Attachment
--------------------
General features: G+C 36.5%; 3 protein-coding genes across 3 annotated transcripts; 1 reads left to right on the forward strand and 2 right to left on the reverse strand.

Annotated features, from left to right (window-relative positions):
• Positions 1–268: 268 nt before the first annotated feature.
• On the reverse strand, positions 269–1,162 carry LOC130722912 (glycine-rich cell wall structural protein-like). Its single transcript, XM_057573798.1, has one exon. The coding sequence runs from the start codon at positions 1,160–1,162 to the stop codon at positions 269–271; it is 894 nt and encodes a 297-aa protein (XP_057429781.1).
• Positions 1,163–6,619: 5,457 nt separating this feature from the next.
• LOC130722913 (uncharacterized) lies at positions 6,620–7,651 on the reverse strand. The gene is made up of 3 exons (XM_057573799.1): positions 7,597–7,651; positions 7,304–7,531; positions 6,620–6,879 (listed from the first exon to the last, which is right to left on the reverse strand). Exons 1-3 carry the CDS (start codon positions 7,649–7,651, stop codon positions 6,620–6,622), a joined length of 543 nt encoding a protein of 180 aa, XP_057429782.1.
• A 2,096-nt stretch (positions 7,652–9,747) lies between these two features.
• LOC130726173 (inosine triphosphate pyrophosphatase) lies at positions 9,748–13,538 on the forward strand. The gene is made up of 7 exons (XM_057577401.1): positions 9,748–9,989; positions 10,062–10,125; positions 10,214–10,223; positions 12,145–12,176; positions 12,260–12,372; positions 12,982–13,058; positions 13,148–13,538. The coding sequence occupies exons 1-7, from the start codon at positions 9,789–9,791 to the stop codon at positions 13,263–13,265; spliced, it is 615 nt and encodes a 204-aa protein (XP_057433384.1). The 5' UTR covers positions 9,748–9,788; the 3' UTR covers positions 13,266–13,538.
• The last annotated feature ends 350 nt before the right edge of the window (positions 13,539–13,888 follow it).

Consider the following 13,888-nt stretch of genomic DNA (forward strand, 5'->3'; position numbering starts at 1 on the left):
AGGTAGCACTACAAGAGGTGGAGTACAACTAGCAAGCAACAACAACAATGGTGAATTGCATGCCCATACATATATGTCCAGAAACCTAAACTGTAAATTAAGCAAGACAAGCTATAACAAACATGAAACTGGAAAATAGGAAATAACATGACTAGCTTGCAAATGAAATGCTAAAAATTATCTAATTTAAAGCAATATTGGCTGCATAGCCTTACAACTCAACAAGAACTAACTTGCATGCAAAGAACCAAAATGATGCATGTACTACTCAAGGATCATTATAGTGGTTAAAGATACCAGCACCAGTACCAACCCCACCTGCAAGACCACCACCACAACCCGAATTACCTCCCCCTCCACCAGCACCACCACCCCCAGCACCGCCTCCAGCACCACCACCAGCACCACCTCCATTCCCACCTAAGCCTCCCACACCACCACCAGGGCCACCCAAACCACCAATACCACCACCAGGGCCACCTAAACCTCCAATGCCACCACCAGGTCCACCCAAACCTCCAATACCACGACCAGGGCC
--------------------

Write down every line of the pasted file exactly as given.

General features: G+C 36.5%; 3 protein-coding genes across 3 annotated transcripts; 1 reads left to right on the forward strand and 2 right to left on the reverse strand.

Annotated features, from left to right (window-relative positions):
• Positions 1–268: 268 nt before the first annotated feature.
• On the reverse strand, positions 269–1,162 carry LOC130722912 (glycine-rich cell wall structural protein-like). Its single transcript, XM_057573798.1, has one exon. The coding sequence runs from the start codon at positions 1,160–1,162 to the stop codon at positions 269–271; it is 894 nt and encodes a 297-aa protein (XP_057429781.1).
• Positions 1,163–6,619: 5,457 nt separating this feature from the next.
• LOC130722913 (uncharacterized) lies at positions 6,620–7,651 on the reverse strand. The gene is made up of 3 exons (XM_057573799.1): positions 7,597–7,651; positions 7,304–7,531; positions 6,620–6,879 (listed from the first exon to the last, which is right to left on the reverse strand). Exons 1-3 carry the CDS (start codon positions 7,649–7,651, stop codon positions 6,620–6,622), a joined length of 543 nt encoding a protein of 180 aa, XP_057429782.1.
• A 2,096-nt stretch (positions 7,652–9,747) lies between these two features.
• LOC130726173 (inosine triphosphate pyrophosphatase) lies at positions 9,748–13,538 on the forward strand. The gene is made up of 7 exons (XM_057577401.1): positions 9,748–9,989; positions 10,062–10,125; positions 10,214–10,223; positions 12,145–12,176; positions 12,260–12,372; positions 12,982–13,058; positions 13,148–13,538. The coding sequence occupies exons 1-7, from the start codon at positions 9,789–9,791 to the stop codon at positions 13,263–13,265; spliced, it is 615 nt and encodes a 204-aa protein (XP_057433384.1). The 5' UTR covers positions 9,748–9,788; the 3' UTR covers positions 13,266–13,538.
• The last annotated feature ends 350 nt before the right edge of the window (positions 13,539–13,888 follow it).

Consider the following 13,888-nt stretch of genomic DNA (forward strand, 5'->3'; position numbering starts at 1 on the left):
AGGTAGCACTACAAGAGGTGGAGTACAACTAGCAAGCAACAACAACAATGGTGAATTGCATGCCCATACATATATGTCCAGAAACCTAAACTGTAAATTAAGCAAGACAAGCTATAACAAACATGAAACTGGAAAATAGGAAATAACATGACTAGCTTGCAAATGAAATGCTAAAAATTATCTAATTTAAAGCAATATTGGCTGCATAGCCTTACAACTCAACAAGAACTAACTTGCATGCAAAGAACCAAAATGATGCATGTACTACTCAAGGATCATTATAGTGGTTAAAGATACCAGCACCAGTACCAACCCCACCTGCAAGACCACCACCACAACCCGAATTACCTCCCCCTCCACCAGCACCACCACCCCCAGCACCGCCTCCAGCACCACCACCAGCACCACCTCCATTCCCACCTAAGCCTCCCACACCACCACCAGGGCCACCCAAACCACCAATACCACCACCAGGGCCACCTAAACCTCCAATGCCACCACCAGGTCCACCCAAACCTCCAATACCACGACCAGGGCC